Album of the Day: Black Sabbath – Black Sabbath


What is this that stands before me?
Figure in black which points at me
Turn around quick, and start to run
Find out I’m the chosen one
Oh no!


While Sunn O)))’s “Báthory Erzsébet” may stand alone with regard to the utilization of a lead singer’s genuine terror, the eponymous first song from the eponymous first album by the unquestionable Black Sabbath was the logical conclusion to Robert Johnson in establishing a musical legacy of concurrent familiarity and alienation in the face of evil. Although arguments over who constitutes “the first heavy metal band” rage on, even ignoring the unforgivably boring candidates like Led Zeppelin and Deep Purple, and instead acknowledging the proto-Oh Sees stoner psyche of Blue Cheer, the proto-industrial barbarism of Cro-Magnon, or the para-ecclesiastical gothicism of the band who just straight-up called themselves H.P Lovecraft, Black Sabbath are most certainly what Foucault might consider the instigators of heavy metal’s discursivity.

What sets Black Sabbath so apart is the manner in which they managed both to establish a genre, and play with it, all at once. They draw the defining line in the sand that demarcates “heavy metal,” and yet decide not to step fully over it – combining old psychedelic rock practices with an unabashedly ominous aesthetic, they defy conventional temporality by introducing the house style both for the original genre of heavy metal, and for its descendant subgenre doom, concurrently.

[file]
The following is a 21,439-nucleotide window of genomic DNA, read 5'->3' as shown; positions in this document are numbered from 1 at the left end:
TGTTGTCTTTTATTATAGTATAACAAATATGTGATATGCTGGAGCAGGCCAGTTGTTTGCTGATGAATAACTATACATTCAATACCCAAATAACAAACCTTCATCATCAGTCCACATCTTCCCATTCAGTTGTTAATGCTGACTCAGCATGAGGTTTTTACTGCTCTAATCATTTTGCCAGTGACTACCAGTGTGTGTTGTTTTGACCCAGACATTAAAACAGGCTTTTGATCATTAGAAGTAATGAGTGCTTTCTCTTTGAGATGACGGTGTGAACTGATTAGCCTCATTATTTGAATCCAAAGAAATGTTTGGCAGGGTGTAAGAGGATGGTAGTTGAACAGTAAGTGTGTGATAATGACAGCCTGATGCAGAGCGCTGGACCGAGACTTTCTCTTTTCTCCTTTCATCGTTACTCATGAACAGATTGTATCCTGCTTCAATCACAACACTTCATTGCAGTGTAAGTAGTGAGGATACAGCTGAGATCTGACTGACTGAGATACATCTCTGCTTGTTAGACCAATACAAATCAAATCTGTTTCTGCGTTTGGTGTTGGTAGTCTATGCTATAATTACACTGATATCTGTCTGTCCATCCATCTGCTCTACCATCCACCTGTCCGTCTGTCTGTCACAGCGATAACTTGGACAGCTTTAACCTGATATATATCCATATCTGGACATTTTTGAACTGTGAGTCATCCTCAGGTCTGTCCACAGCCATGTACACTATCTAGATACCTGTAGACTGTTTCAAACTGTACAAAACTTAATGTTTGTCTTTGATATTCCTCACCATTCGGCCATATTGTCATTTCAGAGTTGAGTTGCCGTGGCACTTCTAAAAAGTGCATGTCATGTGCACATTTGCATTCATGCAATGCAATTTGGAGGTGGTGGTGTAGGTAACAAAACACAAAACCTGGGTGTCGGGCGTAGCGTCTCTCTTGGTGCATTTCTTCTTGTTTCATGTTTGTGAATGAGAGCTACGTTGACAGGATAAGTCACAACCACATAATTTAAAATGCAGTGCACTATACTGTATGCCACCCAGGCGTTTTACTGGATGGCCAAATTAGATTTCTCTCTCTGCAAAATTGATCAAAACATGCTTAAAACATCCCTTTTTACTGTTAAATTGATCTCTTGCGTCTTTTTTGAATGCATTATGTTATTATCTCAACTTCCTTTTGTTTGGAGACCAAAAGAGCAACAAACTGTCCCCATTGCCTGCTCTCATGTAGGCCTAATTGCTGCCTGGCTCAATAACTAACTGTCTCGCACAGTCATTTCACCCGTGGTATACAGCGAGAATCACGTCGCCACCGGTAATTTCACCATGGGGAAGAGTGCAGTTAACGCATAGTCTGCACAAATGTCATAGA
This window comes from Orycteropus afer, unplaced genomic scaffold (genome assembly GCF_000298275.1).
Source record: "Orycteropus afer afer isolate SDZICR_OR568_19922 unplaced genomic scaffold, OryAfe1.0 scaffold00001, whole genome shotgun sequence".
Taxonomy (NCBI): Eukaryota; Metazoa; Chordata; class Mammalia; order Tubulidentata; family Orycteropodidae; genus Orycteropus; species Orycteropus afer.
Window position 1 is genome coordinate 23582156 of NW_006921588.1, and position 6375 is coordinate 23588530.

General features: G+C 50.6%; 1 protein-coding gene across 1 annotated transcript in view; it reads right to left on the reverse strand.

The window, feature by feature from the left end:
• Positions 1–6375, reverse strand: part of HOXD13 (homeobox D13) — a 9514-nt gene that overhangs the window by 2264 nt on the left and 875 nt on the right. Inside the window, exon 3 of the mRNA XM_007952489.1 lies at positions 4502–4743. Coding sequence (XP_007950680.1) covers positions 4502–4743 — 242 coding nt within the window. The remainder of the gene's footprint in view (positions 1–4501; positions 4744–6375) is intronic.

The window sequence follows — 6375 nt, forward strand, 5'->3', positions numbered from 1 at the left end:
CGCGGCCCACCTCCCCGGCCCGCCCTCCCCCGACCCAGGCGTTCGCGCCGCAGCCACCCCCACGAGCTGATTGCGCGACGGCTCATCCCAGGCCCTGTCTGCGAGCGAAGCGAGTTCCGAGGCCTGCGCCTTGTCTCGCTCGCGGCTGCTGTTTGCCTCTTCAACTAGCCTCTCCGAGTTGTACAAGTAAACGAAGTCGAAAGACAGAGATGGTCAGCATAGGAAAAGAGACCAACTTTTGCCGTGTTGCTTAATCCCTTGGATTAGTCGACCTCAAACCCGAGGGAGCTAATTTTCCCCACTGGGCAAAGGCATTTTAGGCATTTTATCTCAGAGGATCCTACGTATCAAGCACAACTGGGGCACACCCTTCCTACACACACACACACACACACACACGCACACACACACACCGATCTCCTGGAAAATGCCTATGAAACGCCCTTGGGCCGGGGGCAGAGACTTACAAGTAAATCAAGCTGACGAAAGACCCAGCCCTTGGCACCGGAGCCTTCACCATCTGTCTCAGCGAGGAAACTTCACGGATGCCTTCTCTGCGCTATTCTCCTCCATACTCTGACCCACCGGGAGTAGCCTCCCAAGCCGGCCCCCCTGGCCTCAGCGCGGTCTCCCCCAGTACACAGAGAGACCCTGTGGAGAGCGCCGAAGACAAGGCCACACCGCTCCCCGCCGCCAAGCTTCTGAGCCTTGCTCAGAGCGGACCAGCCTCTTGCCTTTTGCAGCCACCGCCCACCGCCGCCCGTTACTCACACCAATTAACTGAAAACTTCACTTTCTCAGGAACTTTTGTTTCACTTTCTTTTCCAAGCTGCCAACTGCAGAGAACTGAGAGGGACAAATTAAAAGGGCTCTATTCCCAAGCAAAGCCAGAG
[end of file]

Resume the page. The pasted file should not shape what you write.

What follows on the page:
And this brings us back to that opening track. Though the inside of the gatefold is indeed an upside-down cross, Ozzy is predominantly seen wearing his the right way up: the fear, the horror, the dark premonitions are all in many ways the church’s own. Nevertheless, the figure of Satan throughout Black Sabbath’s work is compellingly inconsistent, at times acting as dark tempter of souls, pitiless judge of hawkish capitalists, and looming harbinger of unknown yet surely awful fates. Indeed, Satan’s multivalence is as such that all things in the world may be definable in relation to Satan, including and especially God, who exists less as a presence, but as a name, cried in vain at the sight of the demonic, and seemingly very real, figure in black.

An alternative to the pantheistic understanding of God as residing within all things, the chilly – if suspiciously sweet-smelling – world of Black Sabbath’s Black Sabbath is one of pandemonium. Though we may rebel, our battle cry is one of terror, horror, and dread.


Big black shape with eyes of fire
Telling people their desire
Satan’s sitting there, he’s smiling
Watches those flames get higher and higher
Oh no, no, please God help me!


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